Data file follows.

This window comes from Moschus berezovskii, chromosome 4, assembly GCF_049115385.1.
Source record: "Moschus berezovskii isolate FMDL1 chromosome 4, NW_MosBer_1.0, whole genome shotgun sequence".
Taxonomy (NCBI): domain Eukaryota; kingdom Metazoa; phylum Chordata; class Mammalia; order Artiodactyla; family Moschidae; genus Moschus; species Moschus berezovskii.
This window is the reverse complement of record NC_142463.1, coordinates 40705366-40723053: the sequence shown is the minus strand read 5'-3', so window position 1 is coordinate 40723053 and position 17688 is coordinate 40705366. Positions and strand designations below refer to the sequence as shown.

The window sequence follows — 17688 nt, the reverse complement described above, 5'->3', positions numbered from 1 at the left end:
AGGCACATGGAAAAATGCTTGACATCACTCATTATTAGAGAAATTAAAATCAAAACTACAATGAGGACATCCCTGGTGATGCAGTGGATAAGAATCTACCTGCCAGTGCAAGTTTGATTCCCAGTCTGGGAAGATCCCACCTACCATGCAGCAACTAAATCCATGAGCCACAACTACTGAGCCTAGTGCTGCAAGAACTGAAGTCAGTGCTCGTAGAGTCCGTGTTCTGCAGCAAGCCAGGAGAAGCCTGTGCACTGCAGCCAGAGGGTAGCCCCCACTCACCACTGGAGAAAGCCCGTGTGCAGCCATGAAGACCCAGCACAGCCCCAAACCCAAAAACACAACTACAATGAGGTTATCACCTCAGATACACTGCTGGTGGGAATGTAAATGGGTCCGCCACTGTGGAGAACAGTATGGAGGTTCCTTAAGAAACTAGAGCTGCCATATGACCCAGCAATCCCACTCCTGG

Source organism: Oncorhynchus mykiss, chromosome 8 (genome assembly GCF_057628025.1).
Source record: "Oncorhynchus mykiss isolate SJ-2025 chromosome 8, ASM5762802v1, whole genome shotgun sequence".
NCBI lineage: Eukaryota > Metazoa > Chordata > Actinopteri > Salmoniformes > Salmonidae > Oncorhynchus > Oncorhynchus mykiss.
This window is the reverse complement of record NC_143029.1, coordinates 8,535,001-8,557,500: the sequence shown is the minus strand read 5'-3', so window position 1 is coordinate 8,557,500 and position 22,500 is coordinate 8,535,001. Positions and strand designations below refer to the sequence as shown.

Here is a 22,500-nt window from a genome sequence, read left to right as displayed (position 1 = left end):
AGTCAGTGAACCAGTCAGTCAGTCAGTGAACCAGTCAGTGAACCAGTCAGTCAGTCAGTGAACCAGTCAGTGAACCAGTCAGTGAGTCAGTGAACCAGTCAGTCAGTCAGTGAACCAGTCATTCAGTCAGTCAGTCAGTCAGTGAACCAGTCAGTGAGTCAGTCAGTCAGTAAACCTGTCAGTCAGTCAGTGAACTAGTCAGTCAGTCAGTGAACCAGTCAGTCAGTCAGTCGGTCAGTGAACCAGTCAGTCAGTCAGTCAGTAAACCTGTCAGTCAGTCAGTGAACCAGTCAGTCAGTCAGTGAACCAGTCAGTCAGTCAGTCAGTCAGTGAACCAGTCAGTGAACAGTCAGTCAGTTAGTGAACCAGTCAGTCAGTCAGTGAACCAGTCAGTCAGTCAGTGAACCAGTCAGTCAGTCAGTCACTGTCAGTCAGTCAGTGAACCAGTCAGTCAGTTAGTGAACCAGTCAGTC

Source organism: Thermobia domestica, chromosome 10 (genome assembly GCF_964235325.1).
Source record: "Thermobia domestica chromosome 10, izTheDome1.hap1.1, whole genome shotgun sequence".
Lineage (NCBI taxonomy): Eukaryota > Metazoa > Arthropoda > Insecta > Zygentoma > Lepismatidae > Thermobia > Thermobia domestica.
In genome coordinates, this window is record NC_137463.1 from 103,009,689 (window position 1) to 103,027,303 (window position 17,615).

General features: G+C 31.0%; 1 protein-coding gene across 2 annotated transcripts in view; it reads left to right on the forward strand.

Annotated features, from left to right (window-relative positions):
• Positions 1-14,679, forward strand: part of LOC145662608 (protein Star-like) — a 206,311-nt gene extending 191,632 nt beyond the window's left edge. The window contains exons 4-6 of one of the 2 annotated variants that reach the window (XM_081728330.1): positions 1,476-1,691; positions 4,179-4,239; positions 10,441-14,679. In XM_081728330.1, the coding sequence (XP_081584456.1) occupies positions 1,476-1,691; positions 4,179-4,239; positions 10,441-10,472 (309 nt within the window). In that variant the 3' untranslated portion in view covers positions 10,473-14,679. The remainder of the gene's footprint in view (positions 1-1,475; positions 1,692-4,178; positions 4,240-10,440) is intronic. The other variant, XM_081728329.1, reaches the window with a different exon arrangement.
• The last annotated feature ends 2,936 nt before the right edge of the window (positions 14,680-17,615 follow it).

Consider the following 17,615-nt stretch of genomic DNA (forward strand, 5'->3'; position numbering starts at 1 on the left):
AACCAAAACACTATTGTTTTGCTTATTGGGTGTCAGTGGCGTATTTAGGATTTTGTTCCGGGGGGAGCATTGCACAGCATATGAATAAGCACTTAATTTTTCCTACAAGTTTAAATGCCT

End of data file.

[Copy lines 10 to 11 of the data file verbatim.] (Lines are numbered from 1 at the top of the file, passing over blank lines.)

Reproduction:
This window is the reverse complement of record NC_143029.1, coordinates 8,535,001-8,557,500: the sequence shown is the minus strand read 5'-3', so window position 1 is coordinate 8,557,500 and position 22,500 is coordinate 8,535,001. Positions and strand designations below refer to the sequence as shown.

Here is a 22,500-nt window from a genome sequence, read left to right as displayed (position 1 = left end):